Massachusetts Institute of Technology (MIT), aiming to take a lead in educating on artificial intelligence, machine learning and advanced computing, is creating a new college called MIT Stephen A. Schwarzman College of Computing with a planned investment of $1 billion.
The New York Times, citing MIT, reported that two-thirds of the $1 billion has already been raised, including a $350 million gift from Schwarzman, who is chief executive of the Blackstone Group, a large private equity firm. The new school will hire 50 new faculty members and many more fellowships and graduate students.
Rafael Reif, the president of MIT, told The New York Times that the aim of the college is to “educate the bilinguals of the future.” That includes people in fields like biology, chemistry, politics, history and linguistics who are skilled in applying modern computing and technology to those industries. Reif noted that the departments won't be siloed like the current state of education, with half of the faculty positions focused on advancing computer science and the other half working together. “We need to rewire how we hire and promote faculty,” added Martin Schmidt, the provost of MIT.
According to the report, as it stands, many dual-major programs also require the student to take computer courses or artificial intelligence courses. With the new school, computing is being baked into the entire curriculum. Degrees will be granted with names the school hasn't come up with yet.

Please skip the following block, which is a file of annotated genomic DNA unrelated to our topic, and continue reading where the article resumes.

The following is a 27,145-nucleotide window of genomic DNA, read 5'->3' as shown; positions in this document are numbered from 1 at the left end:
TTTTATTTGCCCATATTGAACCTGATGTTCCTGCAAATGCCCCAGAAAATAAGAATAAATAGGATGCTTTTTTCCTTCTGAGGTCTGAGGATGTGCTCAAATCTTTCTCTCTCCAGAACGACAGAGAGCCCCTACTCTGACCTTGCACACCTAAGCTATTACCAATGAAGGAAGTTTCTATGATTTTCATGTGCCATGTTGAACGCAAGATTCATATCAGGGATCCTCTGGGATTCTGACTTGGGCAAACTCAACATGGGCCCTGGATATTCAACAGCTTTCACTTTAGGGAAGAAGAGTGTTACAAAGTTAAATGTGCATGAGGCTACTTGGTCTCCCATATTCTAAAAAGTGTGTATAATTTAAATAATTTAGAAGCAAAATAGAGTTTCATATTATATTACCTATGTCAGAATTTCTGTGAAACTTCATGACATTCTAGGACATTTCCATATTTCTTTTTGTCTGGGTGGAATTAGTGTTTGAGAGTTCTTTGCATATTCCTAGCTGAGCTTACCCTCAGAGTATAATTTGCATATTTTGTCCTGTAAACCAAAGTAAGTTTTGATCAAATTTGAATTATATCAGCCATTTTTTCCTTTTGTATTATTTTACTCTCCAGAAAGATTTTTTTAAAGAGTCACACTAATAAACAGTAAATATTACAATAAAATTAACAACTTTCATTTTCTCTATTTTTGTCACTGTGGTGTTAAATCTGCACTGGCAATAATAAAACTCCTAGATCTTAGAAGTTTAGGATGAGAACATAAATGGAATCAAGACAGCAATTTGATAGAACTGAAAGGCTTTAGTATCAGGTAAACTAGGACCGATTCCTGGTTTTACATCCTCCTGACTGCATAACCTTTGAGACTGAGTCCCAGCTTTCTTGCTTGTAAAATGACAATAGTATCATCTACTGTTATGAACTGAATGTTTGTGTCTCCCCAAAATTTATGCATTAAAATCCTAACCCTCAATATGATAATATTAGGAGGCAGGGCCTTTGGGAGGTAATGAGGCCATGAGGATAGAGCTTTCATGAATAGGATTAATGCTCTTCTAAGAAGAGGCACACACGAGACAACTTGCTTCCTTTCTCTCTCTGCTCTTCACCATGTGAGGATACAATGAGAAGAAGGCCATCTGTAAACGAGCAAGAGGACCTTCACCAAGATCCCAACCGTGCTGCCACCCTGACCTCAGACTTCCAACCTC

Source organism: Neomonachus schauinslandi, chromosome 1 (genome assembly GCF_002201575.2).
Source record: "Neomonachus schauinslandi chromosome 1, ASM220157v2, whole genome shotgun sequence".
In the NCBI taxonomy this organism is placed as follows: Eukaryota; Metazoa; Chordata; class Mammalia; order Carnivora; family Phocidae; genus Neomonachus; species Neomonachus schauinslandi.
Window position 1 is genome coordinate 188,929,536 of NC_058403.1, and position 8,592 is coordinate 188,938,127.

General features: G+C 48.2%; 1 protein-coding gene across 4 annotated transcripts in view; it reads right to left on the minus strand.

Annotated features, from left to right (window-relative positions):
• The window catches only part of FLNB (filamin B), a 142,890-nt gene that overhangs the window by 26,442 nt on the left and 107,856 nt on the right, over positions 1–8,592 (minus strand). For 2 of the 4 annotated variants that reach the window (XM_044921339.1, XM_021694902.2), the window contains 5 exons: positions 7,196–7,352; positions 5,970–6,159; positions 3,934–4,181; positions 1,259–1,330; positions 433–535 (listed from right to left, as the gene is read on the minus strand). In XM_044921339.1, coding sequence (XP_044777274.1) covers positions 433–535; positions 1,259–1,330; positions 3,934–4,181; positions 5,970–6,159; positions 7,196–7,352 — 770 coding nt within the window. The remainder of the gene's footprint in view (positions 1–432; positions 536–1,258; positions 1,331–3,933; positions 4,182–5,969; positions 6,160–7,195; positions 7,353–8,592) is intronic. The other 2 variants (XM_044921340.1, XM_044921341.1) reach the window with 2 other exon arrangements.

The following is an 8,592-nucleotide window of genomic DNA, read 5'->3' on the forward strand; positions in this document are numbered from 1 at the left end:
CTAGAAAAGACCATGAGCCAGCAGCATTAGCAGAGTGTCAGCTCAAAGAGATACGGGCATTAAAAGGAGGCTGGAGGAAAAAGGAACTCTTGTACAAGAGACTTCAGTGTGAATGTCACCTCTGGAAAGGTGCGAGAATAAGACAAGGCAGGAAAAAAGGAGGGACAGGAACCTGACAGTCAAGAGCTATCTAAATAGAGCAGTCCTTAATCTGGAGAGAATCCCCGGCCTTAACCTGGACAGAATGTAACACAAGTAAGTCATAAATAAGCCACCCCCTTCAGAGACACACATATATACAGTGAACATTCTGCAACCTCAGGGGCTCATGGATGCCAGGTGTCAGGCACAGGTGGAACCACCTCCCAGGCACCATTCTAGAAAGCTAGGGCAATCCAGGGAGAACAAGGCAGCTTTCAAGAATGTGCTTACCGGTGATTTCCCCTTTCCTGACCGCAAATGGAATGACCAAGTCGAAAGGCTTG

Melissa Nobles, dean of MIT's School of Humanities, Arts and Social Sciences, said the new college will help non-computer scientists see the impact of AI on their fields. “We’re excited by the possibilities,” she said. “That’s how the humanities are going to survive, not by running from the future, but by embracing it.”
The report noted that the move will also help MIT get more donors, as they are more interested in computer science programs more than other disciplines. “It’s a major fundraising mechanism that gives MIT a huge resource to apply AI to other fields,” said Eric Schmidt, who was the executive chairman of Alphabet, the parent company of Google, and is a visiting innovation fellow at MIT.